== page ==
The last life is the most lively and least reflective one, a life of youthful insolence, as though such youths had already resolved all the questions accumulated by successive generations by simple virtue of their wildness. The exception is worth more than the rule; conflict is greater than work. They glorify whatever is harsh and pitiless, adventurous and heroic, dangerous and intense. They flatter adolescents. (Difficult Freedom: Essays on Judaism, p. 155, my emphasis)
The Australian movie Head On – another glamorous-youth-in-revolt movie – provides the queer-feminist variant on this shame-complex. Ana Kokkinos' film is less warm, less sympathetic than the Christos Tsiolkas novel, Loaded, on which it is based – and the most telling sign of this is the treatment of scenes involving the gay hero's family. Every time Papa dares show his face, a hyper-politicised, anti-patriarchal hysteria takes over the drama: this is the relentless nightmare of the father as abuser, as violent tyrant, as monster, throwback to the prehistoric, uncultured caveman. (The mothers in such stories, though less aggressive, tend to silently acquiesce in the perpetuation of this horror.) In stark contrast to Head On's propaganda against a nuclear family and its traditional, Greek values, I was recently moved by a statement made in conversation by a Greek-Australian friend: "If you criticise a member of my family, you criticise me". Such family loyalty – and the sense of connection, of bondedness it implies – is becoming scarce these days.
But the biggest offender of all, at least within the realm of culture, happens to be Woody Allen, the eternal adolescent. His movies are full of residual male fixations uncritically recycled: a good blow job from a whore is life's biggest thrill; love at first sight overturns all prior responsibilities and commitments. (No words are more chilling in his scripts than the announcement: "I met someone".) Worst of all, in his film Celebrity, Allen – not exactly a youngster himself at age 64 – includes a grotesque scene where his alter ego (played by Kenneth Branagh) sneers at all the old folks at a family gathering: they're just doing things like singing, eating and having a good time, but to Allen they are ugliness and dumbness incarnate.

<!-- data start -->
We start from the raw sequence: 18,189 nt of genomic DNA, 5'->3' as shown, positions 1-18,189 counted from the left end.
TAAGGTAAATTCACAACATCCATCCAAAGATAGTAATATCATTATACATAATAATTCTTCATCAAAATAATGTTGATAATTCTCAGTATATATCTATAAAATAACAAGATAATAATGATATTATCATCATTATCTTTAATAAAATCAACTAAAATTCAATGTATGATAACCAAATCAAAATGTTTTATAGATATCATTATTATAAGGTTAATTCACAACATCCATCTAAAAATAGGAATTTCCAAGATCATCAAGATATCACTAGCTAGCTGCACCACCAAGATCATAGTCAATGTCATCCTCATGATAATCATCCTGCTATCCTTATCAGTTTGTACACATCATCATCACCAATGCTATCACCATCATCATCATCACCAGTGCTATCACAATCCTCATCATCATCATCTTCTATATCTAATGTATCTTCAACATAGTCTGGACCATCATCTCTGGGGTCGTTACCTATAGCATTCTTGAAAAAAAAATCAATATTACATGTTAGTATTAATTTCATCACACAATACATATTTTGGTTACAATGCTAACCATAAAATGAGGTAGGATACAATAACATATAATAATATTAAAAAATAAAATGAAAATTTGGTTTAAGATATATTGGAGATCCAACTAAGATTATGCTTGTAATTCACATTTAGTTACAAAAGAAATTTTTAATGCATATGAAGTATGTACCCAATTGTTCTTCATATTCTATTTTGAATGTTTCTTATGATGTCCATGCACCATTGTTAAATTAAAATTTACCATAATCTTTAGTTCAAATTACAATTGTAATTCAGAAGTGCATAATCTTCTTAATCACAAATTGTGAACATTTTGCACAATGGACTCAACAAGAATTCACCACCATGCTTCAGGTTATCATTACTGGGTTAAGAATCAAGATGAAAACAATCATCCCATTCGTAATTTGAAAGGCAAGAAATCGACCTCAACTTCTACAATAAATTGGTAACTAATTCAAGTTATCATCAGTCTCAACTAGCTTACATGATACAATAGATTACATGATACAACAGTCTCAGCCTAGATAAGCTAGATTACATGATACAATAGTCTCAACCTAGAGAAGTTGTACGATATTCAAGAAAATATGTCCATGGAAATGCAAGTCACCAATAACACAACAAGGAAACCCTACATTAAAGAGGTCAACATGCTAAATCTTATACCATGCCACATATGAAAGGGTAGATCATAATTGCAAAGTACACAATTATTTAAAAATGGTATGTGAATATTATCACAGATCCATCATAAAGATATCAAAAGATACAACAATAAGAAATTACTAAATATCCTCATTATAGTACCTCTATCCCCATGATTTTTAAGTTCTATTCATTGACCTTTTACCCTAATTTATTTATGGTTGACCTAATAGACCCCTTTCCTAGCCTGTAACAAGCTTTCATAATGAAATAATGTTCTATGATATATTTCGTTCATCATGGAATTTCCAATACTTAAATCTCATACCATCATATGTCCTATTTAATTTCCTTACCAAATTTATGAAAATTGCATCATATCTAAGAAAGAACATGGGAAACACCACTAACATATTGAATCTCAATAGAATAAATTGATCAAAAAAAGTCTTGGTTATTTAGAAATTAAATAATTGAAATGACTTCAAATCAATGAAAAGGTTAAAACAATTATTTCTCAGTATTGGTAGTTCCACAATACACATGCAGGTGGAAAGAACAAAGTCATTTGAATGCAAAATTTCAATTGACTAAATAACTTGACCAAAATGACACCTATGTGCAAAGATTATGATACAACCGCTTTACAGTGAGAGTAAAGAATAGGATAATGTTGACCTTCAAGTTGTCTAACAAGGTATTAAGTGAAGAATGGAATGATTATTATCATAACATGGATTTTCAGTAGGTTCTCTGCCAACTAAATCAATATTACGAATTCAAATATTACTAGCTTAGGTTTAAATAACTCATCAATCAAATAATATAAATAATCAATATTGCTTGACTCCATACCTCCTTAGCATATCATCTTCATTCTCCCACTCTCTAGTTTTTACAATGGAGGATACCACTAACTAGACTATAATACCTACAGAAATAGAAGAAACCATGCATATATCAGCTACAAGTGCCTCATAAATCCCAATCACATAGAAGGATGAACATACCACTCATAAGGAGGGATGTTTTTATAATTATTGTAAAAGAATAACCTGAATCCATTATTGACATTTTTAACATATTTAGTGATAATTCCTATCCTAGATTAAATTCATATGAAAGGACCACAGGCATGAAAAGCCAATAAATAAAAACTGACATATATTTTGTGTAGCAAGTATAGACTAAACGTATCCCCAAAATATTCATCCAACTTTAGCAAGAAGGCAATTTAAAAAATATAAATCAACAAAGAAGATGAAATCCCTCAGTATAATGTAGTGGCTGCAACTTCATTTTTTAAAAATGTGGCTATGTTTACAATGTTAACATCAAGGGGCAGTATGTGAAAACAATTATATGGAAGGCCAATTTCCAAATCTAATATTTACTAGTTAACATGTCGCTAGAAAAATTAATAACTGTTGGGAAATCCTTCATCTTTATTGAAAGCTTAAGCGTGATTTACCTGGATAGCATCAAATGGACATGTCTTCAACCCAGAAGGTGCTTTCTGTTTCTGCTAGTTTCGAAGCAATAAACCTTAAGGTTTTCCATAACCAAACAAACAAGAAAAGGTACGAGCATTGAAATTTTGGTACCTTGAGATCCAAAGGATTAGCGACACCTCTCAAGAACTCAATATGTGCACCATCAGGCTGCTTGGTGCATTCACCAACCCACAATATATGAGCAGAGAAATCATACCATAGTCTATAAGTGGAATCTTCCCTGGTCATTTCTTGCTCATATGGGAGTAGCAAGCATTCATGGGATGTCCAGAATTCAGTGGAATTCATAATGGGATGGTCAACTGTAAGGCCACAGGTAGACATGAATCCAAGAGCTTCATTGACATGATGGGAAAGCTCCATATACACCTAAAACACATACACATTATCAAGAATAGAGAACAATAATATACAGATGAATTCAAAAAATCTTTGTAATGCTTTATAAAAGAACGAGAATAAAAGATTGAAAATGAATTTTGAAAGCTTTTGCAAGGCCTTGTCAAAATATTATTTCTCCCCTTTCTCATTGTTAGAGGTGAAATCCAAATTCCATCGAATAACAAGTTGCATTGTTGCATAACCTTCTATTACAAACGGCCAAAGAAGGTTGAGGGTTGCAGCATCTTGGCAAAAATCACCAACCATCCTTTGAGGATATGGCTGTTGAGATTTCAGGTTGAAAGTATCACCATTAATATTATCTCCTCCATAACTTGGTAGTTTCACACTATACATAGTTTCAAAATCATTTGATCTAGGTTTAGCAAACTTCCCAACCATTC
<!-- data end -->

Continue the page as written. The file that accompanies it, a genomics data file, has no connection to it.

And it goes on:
Allen's characters zip through their lives like satellites: they disown their given families, and seem reluctant to start their own. Childless, rootless, boundless, no strings attached: entitlement is an upwardly mobile fantasy, more at home in the unreal worlds of showbiz or cyberspace than the mundane spaces of a loungeroom, a school hall or a crèche. In movies like these, disdain for family goes hand in glove with contempt for suburbia, for work, for anything which smacks of that unglamorous rut known as ordinary, everyday life.
Spanish filmmaker Pedro Almodóvar has a wiser line on these matters. His queer credentials are impeccable – not to mention the intensity of desire among his characters (one of his films is programmatically called Law of Desire). But his stories (like those of French filmmaker Philippe Garrel) get a fix on the gravity of decisions made on the basis of the most fleeting moment of raw desire: one reckless night can spell a lifetime of consequences in his universe!
Even more fundamentally, Almodóvar respects the drama and comedy of family attachment. In his profound work we see clearly the ultimate big issue: precisely the relation we choose to make today between blood families and chosen families – what it means to choose one over the other, and how we might try somehow to combine them.
Speaking about his movie All About My Mother, the filmmaker has said: "In the future, families will be just the people we love". Chosen families? Sure, except that Almodóvar's screen families eschew shame, and embrace everyone – including those homely souls who brought us into the world and connect us, inescapably, to a common humanity.
© Adrian Martin October 1999/January 2009